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J Mol Biol. 1999 Feb 26;286(3):809-27.

The crystal structure of lignin peroxidase at 1.70 A resolution reveals a hydroxy group on the cbeta of tryptophan 171: a novel radical site formed during the redox cycle.

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  • 1Laboratorium für Biochemie I, Eidgenössische Technische Hochschule, Universitätstrasse 16, Zürich, CH-8092, Switzerland.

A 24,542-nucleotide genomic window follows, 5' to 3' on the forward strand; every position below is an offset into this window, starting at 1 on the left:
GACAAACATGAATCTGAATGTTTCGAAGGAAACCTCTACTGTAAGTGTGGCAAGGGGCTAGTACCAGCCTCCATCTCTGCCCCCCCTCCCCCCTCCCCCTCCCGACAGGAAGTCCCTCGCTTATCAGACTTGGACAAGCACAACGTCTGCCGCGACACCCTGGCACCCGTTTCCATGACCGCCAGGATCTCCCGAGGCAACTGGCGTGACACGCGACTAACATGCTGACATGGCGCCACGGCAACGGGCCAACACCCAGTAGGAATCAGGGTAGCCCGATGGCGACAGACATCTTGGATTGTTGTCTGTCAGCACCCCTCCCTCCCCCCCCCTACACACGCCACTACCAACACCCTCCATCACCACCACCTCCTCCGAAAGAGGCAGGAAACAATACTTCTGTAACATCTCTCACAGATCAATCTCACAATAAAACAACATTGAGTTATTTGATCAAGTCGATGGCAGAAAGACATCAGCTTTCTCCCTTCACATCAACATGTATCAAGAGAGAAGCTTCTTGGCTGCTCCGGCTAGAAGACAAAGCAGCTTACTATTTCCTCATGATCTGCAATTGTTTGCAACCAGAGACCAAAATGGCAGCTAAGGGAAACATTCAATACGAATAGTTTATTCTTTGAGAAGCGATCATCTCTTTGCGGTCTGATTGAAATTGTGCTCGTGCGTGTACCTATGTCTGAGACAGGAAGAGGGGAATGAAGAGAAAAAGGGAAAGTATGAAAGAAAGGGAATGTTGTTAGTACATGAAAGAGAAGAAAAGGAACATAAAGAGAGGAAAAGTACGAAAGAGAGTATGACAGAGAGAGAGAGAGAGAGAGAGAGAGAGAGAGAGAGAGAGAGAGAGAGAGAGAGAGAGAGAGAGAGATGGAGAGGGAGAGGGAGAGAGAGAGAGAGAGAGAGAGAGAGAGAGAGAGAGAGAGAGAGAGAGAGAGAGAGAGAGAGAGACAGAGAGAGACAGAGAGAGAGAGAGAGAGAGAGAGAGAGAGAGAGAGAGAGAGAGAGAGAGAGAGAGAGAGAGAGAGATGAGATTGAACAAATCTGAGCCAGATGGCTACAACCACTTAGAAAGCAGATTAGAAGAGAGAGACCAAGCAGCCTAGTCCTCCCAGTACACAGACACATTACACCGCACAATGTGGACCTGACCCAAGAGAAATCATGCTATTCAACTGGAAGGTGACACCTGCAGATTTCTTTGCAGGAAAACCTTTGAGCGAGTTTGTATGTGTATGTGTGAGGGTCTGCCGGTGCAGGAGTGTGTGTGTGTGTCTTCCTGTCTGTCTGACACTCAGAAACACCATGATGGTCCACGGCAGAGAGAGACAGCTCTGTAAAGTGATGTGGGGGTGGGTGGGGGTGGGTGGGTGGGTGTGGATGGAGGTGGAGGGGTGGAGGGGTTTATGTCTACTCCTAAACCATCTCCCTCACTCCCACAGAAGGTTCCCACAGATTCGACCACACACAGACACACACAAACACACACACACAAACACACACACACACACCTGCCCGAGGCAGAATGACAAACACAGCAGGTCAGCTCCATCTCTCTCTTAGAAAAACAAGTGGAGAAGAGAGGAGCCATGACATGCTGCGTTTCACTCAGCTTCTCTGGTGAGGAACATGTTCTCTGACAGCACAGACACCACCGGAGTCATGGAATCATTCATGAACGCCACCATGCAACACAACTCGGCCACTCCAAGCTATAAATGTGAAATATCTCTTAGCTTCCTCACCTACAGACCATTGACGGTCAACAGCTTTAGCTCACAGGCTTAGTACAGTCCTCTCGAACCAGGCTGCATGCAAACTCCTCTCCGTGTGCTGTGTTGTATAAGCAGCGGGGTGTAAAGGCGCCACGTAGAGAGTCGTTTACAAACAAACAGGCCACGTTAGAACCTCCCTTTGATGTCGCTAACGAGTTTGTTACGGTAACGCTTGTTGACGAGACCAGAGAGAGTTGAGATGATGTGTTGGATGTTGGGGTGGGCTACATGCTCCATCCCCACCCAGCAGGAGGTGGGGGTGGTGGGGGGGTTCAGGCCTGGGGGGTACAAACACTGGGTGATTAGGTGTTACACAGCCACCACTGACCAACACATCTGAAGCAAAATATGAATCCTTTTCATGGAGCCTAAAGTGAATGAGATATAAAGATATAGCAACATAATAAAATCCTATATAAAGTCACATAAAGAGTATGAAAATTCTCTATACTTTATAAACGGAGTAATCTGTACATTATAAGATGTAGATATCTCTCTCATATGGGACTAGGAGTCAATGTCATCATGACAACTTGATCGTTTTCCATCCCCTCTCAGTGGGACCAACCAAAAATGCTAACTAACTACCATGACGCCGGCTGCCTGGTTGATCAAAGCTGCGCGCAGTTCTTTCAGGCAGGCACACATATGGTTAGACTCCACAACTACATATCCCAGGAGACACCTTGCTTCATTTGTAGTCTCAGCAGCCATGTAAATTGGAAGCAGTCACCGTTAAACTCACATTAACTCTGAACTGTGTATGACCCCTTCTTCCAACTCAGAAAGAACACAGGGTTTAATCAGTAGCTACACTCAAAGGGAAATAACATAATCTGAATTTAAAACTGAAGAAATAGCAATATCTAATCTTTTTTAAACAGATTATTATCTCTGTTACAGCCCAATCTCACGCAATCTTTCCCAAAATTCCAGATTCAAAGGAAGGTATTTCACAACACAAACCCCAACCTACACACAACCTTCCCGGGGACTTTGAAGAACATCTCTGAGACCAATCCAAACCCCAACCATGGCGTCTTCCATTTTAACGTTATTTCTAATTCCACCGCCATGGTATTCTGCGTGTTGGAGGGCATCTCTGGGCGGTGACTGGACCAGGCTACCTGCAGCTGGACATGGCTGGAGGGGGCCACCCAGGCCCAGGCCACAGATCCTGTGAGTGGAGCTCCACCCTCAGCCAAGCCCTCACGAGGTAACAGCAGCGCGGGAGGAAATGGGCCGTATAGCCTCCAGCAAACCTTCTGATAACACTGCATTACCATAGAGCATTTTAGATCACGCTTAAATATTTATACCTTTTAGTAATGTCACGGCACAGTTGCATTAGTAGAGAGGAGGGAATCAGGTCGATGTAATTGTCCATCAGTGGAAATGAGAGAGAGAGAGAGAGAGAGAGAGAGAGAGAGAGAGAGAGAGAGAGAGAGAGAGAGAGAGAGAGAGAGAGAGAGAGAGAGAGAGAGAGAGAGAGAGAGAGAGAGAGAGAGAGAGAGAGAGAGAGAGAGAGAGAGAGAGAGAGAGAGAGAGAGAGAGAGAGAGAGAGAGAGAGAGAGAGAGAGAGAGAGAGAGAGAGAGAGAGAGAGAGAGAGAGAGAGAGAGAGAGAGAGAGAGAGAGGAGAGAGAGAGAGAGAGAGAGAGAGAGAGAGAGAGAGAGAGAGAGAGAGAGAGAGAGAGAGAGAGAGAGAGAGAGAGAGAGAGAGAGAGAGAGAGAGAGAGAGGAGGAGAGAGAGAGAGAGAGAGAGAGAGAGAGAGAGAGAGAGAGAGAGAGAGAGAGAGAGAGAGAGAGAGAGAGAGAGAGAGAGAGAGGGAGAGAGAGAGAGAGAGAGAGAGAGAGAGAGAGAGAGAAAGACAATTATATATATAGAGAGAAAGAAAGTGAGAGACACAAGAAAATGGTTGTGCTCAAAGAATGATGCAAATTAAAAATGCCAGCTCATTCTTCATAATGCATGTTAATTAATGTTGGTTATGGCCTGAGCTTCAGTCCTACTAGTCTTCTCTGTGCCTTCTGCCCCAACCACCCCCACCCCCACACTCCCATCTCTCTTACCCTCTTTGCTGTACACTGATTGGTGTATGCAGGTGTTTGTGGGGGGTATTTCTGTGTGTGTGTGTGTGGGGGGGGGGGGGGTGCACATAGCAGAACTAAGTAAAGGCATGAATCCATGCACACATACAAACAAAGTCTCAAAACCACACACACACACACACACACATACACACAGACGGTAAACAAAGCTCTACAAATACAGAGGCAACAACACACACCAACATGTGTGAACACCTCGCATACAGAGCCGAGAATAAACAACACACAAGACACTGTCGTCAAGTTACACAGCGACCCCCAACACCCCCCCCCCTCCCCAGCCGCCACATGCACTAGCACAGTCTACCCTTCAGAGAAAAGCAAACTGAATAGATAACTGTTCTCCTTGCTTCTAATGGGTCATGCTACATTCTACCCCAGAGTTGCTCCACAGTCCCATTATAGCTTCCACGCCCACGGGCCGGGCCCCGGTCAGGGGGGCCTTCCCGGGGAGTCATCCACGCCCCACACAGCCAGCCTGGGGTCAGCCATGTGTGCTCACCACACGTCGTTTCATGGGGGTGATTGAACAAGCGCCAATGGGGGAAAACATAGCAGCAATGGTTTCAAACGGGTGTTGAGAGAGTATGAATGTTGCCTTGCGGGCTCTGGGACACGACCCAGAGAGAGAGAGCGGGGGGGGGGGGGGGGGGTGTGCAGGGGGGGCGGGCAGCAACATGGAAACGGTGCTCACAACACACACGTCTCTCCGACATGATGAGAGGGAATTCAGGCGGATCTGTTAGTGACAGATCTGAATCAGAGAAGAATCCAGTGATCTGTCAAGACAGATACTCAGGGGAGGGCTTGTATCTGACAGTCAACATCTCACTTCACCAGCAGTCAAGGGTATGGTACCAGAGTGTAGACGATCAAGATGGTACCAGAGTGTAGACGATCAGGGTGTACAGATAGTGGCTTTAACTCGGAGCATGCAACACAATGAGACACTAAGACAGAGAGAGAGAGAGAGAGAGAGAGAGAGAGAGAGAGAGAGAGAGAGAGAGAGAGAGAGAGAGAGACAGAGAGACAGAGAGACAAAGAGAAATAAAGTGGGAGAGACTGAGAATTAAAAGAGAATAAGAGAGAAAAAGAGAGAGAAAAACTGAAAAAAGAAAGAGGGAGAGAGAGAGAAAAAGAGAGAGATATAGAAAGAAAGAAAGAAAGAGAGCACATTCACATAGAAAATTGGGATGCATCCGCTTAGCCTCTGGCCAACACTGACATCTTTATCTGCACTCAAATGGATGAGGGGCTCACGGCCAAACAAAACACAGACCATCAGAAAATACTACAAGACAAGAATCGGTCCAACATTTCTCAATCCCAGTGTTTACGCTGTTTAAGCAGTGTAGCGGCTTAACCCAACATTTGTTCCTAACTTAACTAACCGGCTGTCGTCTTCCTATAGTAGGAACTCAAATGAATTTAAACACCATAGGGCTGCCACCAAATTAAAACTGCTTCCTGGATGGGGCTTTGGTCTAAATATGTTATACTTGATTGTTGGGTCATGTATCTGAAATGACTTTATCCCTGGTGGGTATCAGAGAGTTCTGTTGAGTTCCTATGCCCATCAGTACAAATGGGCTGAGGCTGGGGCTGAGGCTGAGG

The crystal structure of lignin peroxidase (LiP) from the white rot fungus Phanerochaete chrysosporium was refined to an R-factor of 16.2 % utilizing synchrotron data in the resolution range from 10 to 1.7 A. The final model comprises all 343 amino acid residues, 370 water molecules, the heme, four carbohydrates, and two calcium ions. Lignin peroxidase shows the typical peroxidase fold and the heme has a close environment as found in other peroxidases. During refinement of the LiP model an unprecedented modification of an amino acid was recognized. The surface residue tryptophan 171 in LiP is stereospecifically hydroxylated at the Cbeta atom due to an autocatalytic process. We propose that during the catalytic cycle of LiP a transient radical at Trp171 occurs that is different from those previously assumed for this type of peroxidase. Recently, the existence of a second substrate-binding site centered at Trp171 has been reported, by us which is different from the "classical heme edge" site found in other peroxidases. Here, we report evidence for a radical formation at Trp171 using spin trapping, which supports the concept of Trp171 being a redox active amino acid and being involved in the oxidation of veratryl alcohol. On the basis of our current model, an electron pathway from Trp171 to the heme is envisaged, relevant for the oxidation of veratryl alcohol and possibly lignin. Beside the opening leading to the heme edge, which can accommodate small aromatic substrate molecules, a smaller channel giving access to the distal heme pocket was identified that is large enough for molecules such as hydrogen peroxide. Furthermore, it was found that in LiP the bond between the heme iron and the Nepsilon2 atom of the proximal histidine residue is significantly longer than in cytochrome c peroxidase (CcP). The weaker Fe-N bond in LiP renders the heme more electron deficient and destabilizes high oxidation states, which could explain the higher redox potential of LiP as compared to CcP.

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